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UK top market for international retailer growth

The UK is being targeted by retailers as the prime market for store expansion within Europe, the Middle East and Africa (EMEA), a survey by global property advisor CBRE has confirmed. The How Active are Retailers in EMEA? report, published on 21 March, identified that 65 per cent of retailers questioned were
seeking to increase their store networks in the UK, a higher proportion than any other market in the region. Nevertheless, large-scale retail growth is expected to slow, with 70 per cent of those surveyed suggesting that they planned to open 10 stores or fewer over the next 12 months.

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London slowdown holds back city house price growth

A fall in the average growth of house prices over the past year in UK cities has been driven by slowing turnover in high value cities, new results from Hometrack’s Cities House Price Index have shown.
London has seen growth more than halve, from 12.8 per cent to 5.6 per cent, as Manchester becomes the new leader for house price growth in cities, with annual growth of 8.8 per cent.

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UK House Price Index reveals positive growth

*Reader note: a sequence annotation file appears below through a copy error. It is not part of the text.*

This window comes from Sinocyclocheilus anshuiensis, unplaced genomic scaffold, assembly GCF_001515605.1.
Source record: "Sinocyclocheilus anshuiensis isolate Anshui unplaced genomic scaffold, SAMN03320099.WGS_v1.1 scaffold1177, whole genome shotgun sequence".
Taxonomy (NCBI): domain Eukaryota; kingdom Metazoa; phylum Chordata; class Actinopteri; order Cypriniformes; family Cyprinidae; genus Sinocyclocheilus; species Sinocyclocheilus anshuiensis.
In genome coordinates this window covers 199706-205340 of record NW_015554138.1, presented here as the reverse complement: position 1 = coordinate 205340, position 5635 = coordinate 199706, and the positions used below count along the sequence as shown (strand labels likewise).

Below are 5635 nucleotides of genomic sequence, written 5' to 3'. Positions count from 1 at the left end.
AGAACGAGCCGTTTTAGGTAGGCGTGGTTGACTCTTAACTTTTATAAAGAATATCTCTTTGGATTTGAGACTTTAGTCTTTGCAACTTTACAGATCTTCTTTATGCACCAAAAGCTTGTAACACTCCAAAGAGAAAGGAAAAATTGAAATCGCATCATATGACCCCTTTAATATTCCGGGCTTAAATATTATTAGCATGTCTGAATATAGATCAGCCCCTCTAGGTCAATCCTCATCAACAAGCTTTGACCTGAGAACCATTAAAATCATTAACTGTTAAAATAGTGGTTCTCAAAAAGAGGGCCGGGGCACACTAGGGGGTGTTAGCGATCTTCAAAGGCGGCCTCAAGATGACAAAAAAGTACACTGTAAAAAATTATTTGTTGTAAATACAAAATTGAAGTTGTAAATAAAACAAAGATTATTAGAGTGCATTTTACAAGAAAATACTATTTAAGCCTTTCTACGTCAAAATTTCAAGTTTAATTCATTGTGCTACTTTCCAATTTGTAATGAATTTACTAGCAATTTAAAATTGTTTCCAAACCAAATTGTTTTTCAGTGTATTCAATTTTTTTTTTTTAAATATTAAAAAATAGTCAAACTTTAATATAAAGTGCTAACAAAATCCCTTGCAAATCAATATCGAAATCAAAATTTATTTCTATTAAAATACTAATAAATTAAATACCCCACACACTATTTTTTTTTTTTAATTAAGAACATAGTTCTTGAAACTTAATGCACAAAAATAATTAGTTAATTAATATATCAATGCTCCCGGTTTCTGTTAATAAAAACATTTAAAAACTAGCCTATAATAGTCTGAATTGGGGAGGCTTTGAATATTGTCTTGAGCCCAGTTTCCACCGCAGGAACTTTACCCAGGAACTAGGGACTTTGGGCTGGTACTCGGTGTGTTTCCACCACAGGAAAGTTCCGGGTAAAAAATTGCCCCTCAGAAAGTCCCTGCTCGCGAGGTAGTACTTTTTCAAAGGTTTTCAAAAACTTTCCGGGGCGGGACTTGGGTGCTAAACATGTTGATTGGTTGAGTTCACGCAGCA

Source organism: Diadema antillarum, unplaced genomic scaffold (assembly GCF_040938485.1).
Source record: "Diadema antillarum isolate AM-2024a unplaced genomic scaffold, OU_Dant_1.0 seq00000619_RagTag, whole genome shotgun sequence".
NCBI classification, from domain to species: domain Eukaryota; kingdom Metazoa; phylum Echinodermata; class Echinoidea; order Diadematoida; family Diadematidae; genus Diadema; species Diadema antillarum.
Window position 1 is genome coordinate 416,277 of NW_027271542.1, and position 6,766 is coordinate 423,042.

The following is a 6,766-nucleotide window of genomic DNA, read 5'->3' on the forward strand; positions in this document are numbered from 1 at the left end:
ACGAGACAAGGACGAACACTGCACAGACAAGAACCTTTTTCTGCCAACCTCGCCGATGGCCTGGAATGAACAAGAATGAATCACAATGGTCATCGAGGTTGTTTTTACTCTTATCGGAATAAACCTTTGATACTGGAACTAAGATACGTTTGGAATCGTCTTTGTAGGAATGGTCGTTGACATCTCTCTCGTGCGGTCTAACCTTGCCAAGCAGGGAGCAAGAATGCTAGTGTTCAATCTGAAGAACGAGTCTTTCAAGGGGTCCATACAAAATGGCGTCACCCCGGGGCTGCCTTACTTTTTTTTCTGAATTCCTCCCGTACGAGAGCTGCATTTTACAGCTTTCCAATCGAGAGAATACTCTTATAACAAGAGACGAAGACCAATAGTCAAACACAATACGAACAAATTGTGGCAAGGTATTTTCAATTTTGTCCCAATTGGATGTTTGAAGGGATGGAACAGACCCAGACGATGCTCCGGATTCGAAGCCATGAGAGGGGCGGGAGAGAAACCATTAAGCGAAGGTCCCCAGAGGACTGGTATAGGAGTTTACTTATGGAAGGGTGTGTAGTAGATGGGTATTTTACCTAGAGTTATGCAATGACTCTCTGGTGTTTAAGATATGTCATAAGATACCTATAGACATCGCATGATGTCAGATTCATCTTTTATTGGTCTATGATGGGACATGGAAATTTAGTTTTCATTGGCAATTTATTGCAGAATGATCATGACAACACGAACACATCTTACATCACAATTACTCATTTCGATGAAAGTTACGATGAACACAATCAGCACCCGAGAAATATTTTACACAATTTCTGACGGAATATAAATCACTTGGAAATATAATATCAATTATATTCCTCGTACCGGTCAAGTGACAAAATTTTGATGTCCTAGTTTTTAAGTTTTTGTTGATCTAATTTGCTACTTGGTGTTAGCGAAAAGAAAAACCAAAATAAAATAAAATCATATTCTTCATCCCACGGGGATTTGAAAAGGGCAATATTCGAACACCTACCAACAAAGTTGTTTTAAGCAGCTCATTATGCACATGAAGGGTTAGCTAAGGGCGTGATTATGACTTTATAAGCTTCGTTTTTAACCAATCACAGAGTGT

Property prices rose by 6.2 per cent in the year to January 2017 but fell short of the 7.4 per cent average annual growth seen in 2016, according to the most recent UK House Price Index. Published by the Office for National Statistics on 21 March, the data revealed that UK house prices averaged
£218,000 in January 2017, peaking in London where the average house cost £491,000. Growth rates were strongest in the East of England, which experienced average price rises of 9.4 per cent in the year to January 2017.

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Transport

Multi-million pound boost for hydrogen fuel

A new £23 million fund to encourage the uptake of hydrogen vehicles and the construction of related infrastructure was announced by the Department for Transport on 18 March. Funding will be available to hydrogen fuel providers and organisations that make hydrogen vehicles to support
partnership working aimed at building necessary infrastructure such as fuel stations. Under its plans to cut carbon emissions and improve air quality, the government has said that it will provide match funding for successful bidders.